2. Failure to State a Claim

Generally, dismissal for failure to state a claim under FRCP 12(b)(6) is denied "unless it appears beyond doubt that plaintiff can prove no set of facts in support of his claim" that would entitle the plaintiff to relief. SmileCare Dental Group v. Delta Dental Plan of Cal., Inc., 88 F.3d 780, 783 (9th Cir. 1996) (citation omitted). For the purposes of resolving a motion to dismiss, the complaint must be construed liberally in favor of the plaintiff, and the complaint's allegations must be accepted as true. McGary v. City of Portland, 386 F.3d 1259, 1261 (9th Cir. 2004) (citation omitted). Accordingly, a motion to dismiss for failure to state a claim may be granted only if, accepting all well-pled allegations in the complaint as true and viewing them in a light most favorable to the plaintiff, the plaintiff is not entitled to relief. Id.

Although "a complaint attacked by a Rule 12(b)(6) motion to dismiss does not need detailed factual allegations, a plaintiff's obligation to provide the grounds of his entitlement to relief requires more than labels and conclusions, and a formulaic recitation of the elements of a cause of action will not do." Bell Atl. Corp. v. Twombly, 550 U.S. 544, 555 (2007) (citations and internal quotation marks omitted). Factual allegations must be more than just speculative even when all allegations in the complaint are taken as true. Id. This court's review is limited to the face of the complaint, documents referenced by the complaint, and matters of which this court may take judicial notice. See Swartz v. KPMG LLP, 476 F.3d 756, 763 (9th Cir. 2007) (citation omitted).


Defendants Jasper and the Estate move to dismiss plaintiff's complaint based on a lack of personal jurisdiction and plaintiff's failure to state his claims of intentional interference with economic relations and breach of Oregon's Securities Law. Defendant Maxim moves to dismiss plaintiff's complaint for failure to state claims of breach of contract, breach of duty of good faith and fair dealing, and Oregon's wage law.

1. Personal Jurisdiction as to Jasper and the Estate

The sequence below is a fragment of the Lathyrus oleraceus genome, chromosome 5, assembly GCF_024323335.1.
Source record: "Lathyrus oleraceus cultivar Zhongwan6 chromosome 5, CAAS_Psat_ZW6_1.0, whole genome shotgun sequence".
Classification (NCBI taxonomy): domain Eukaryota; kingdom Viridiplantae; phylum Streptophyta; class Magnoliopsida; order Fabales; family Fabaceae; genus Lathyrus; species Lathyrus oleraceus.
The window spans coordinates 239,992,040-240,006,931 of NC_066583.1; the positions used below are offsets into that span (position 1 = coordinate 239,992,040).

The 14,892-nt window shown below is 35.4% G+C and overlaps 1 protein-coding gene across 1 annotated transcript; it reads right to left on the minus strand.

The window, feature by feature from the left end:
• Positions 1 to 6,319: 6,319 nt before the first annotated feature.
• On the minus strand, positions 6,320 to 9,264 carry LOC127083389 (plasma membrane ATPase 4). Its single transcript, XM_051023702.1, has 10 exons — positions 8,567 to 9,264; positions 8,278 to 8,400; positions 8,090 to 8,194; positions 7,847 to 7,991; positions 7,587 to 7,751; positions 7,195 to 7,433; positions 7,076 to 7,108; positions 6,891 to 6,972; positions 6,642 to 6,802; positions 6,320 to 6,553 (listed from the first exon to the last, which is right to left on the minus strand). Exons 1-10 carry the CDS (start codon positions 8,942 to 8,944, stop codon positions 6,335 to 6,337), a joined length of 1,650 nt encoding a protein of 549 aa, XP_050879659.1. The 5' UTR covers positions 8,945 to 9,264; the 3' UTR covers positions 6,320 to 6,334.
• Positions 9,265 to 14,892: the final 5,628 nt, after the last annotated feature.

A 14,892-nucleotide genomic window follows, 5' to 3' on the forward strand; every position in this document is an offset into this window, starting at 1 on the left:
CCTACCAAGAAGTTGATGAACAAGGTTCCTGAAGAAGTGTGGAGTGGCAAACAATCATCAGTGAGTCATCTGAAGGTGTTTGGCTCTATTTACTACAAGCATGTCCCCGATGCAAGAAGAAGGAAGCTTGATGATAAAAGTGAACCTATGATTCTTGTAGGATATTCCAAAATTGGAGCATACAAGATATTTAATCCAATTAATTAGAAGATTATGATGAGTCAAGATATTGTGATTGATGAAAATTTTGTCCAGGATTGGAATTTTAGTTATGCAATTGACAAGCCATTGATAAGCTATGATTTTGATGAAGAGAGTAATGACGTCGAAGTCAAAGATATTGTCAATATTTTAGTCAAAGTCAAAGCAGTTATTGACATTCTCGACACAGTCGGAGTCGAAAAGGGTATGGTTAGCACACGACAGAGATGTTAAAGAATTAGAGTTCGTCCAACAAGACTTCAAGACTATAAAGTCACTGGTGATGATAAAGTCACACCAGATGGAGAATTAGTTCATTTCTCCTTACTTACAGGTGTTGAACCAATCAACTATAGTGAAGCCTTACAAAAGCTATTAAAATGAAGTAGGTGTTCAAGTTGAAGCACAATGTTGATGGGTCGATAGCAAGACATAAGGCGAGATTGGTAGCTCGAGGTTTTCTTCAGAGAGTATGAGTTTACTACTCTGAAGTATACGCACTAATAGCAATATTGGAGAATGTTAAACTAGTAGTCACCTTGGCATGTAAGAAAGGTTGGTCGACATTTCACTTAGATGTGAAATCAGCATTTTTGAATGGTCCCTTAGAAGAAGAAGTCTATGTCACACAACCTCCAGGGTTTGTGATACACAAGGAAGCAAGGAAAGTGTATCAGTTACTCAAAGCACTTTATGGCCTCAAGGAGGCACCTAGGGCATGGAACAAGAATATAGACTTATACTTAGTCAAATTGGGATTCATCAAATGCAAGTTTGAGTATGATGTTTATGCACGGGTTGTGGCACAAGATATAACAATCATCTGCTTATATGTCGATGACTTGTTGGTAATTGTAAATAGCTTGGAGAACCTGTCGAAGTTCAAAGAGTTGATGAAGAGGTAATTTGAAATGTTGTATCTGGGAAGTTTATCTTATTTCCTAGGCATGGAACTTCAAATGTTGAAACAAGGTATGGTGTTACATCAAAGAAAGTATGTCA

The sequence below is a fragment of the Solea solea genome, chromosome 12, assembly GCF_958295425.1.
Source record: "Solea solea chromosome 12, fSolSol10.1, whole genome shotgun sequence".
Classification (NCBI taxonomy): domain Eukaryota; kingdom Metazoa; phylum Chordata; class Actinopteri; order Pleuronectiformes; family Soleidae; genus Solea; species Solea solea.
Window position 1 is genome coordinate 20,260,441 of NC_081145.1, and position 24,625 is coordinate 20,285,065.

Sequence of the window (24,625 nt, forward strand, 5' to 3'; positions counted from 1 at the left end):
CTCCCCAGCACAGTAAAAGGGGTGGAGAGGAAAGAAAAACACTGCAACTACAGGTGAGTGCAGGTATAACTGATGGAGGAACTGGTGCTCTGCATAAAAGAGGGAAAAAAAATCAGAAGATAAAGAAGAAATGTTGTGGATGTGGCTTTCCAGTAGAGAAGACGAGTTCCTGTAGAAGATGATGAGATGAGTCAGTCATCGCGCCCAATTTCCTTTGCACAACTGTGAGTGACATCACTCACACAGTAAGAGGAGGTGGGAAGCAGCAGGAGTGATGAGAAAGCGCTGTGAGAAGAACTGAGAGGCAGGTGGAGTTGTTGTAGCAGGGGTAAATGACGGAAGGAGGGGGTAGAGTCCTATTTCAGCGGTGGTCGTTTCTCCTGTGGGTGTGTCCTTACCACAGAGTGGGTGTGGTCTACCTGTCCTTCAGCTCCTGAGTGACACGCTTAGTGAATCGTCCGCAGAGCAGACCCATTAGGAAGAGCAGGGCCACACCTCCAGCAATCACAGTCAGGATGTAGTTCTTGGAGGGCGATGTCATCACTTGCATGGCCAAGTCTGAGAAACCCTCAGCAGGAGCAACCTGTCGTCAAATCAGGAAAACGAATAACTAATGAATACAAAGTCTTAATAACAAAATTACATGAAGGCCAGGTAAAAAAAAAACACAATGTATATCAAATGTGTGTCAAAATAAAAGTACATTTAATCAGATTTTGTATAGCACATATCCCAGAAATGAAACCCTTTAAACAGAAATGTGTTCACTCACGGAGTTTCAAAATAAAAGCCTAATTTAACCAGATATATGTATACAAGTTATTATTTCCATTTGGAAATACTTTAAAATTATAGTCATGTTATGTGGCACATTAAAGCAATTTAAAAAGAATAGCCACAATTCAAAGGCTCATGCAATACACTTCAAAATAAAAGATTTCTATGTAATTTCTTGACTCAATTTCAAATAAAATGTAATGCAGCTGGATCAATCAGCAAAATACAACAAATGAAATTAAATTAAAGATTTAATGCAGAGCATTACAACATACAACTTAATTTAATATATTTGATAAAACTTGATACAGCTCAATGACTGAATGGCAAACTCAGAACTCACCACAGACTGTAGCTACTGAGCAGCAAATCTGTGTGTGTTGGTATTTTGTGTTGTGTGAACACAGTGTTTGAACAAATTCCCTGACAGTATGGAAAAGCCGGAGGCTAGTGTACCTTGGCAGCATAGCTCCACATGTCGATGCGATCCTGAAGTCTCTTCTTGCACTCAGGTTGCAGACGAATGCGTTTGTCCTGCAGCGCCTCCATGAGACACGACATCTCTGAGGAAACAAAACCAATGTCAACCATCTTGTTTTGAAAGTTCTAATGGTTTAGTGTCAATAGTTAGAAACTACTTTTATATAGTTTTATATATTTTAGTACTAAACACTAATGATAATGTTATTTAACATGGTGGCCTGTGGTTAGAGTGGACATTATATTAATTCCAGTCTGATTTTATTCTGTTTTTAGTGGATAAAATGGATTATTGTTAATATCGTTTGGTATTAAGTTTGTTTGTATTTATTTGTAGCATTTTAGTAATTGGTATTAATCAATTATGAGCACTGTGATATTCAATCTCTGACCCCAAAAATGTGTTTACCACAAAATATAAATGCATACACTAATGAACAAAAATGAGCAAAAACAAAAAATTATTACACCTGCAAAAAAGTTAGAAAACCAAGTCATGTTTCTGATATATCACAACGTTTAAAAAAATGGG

Plaintiff alleges that Jasper's and Gifford's conduct as officers of Maxim provides a sufficient basis to subject them to jurisdiction in Oregon. Both defendants assert that plaintiff has failed to allege any facts to satisfy general or specific jurisdiction.

Plaintiff fails to demonstrate the substantial and continuing contacts necessary to create general jurisdiction as to Jasper or the Estate. Neither defendant has ever lived or worked in Oregon, they do not own property in Oregon, and they have no personal contacts with Oregon. Plaintiff cannot demonstrate that Jasper or Gifford had enough contacts in Oregon to approximate a presence, therefore, general jurisdiction is improper. Additionally, Jasper's occasional vacations to Oregon are insufficient to establish general jurisdiction. See Davis Cox v. Summa Corp., 751 F.2d 1507, 1526 (9th Cir. 2001) overruled on other grounds by 28 U.S.C. § 1961 (2006) (stating that occasional business or vacation trips cannot constitute "conducting business" within a state to support general jurisdiction).

Plaintiff asserts that jurisdiction against the individual defendants is proper pursuant to ORCP 4(G) because Jasper and Gifford were each an "officer or director of a domestic corporation where the action arises out of the defendant's conduct as such officer or director or out of the activities of such corporation while the defendant held office as a director or officer." See ORCP 4(G). Plaintiff contends that the definition of "domestic corporation" is not limited to businesses incorporated in Oregon, and that because Maxim is licensed to do business in Oregon, jurisdiction is proper for Jasper and the Estate. Additionally, plaintiff asserts that ORCP 4(J) provides proper jurisdiction because Jasper's and Gifford's conduct violated Oregon's Securities Law. See ORCP 4(J) (providing for jurisdiction "[i]n any action arising under the Oregon Securities Law, . . . against . . . [a]ny person, a resident or nonresident of this state, who has engaged in conduct prohibited or made actionable under the Oregon Securities Law.").